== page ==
A new study shows that a Mediterranean diet and plant-based foods are associated with a high level of good bacteria in the gut that have anti-inflammatory properties. This type of diet can help manage intestinal diseases. Dutch researchers from the University Medical Center Groningen in the Netherlands presented their study at the United European Gastroenterology (UEG) meeting in Barcelona.
The researchers studied four groups: the general population, individuals with Crohn’s disease, ulcerative colitis and patients with irritable bowel and analyzed the relation between diet and gut microbiota. They found that certain foods such as beans, fish, nuts and wine were associated with increased levels of good gut bacteria. This bacteria helps in the synthesis of essential nutrients and short-chain fatty acids which are the main source of energy for cells lining the colon. The findings support the idea that the diet could be an effective management strategy for intestinal diseases, through the modulation of the gut bacteria.
It is important to note that a higher intake of meat, fast foods or refined sugar was associated with a decrease in the benefits associated with this good gut bacteria.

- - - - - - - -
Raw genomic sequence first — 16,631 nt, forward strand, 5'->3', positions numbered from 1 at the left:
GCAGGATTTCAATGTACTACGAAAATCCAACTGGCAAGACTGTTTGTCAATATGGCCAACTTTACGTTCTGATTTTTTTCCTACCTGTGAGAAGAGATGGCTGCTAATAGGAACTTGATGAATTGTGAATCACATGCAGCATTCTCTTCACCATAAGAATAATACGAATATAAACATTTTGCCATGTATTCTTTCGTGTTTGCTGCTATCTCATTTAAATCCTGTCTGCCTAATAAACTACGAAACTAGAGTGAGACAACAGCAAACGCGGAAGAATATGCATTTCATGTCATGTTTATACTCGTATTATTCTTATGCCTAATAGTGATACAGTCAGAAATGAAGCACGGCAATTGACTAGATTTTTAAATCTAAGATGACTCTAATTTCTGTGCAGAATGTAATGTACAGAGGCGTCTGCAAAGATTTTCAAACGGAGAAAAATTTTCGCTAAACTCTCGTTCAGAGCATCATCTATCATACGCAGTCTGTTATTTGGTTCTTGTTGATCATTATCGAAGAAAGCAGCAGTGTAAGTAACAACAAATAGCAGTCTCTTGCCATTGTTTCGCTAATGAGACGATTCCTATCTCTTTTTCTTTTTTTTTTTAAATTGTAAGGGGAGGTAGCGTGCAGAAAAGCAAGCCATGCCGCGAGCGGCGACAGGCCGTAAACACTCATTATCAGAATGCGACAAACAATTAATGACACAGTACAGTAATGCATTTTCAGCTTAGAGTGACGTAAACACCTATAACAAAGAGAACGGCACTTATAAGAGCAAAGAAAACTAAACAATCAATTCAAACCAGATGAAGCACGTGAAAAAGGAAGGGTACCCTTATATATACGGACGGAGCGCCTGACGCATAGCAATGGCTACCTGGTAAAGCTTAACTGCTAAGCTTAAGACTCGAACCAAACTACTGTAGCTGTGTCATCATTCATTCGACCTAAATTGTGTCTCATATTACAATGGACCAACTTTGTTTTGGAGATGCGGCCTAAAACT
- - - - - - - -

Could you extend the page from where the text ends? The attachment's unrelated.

According to the lead researcher Laura Bolte, a dietitian, “The results indicate that diet is likely to become a significant and serious line of treatment or disease management for diseases of the gut – by modulating the gut microbiome”.
It is easy to include more of these protective foods in your diet:
- Have 2 servings a week of beans as a main course, some easy ideas include Greek lentils and one pot black-eyed peas. The next day you can repurpose them like I did above: I mixed yesterday’s lentils with tomatoes, capers and tuna.
- Start adding fish to your diet, frozen and canned is just fine, check out this my tips on how to eat more fish.
- Add more vegetables. Did you know that in the average Greek traditional diet the intake of vegetables is about a pound a day? Cooking your vegetables like the Mediterranean do, is an easy and delicious way to eat more. Check my post for more tips on eating more vegetables.
*Update: As many of you are asking about the photo above, it is how I repurpose lentils. I make the traditional Greek lentil stew and the I keep the leftovers in the refrigerator. The next I’ll mix the lentils with capers, chopped Kalamata olives, cherry tomatoes (sometimes sun-dried tomatoes and sometimes I’ll add tuna like I did above). I drizzle with a bit of olive oil and vinegar.
Bolte, L. et al. 2019. Towards anti-inflammatory dietary recommendations based on the relation between food and the gut microbiome composition in 1423 individuals. Presented at UEG Week Barcelona October 21, 2019.
Photos by Elena Paravantes © All Rights Reserved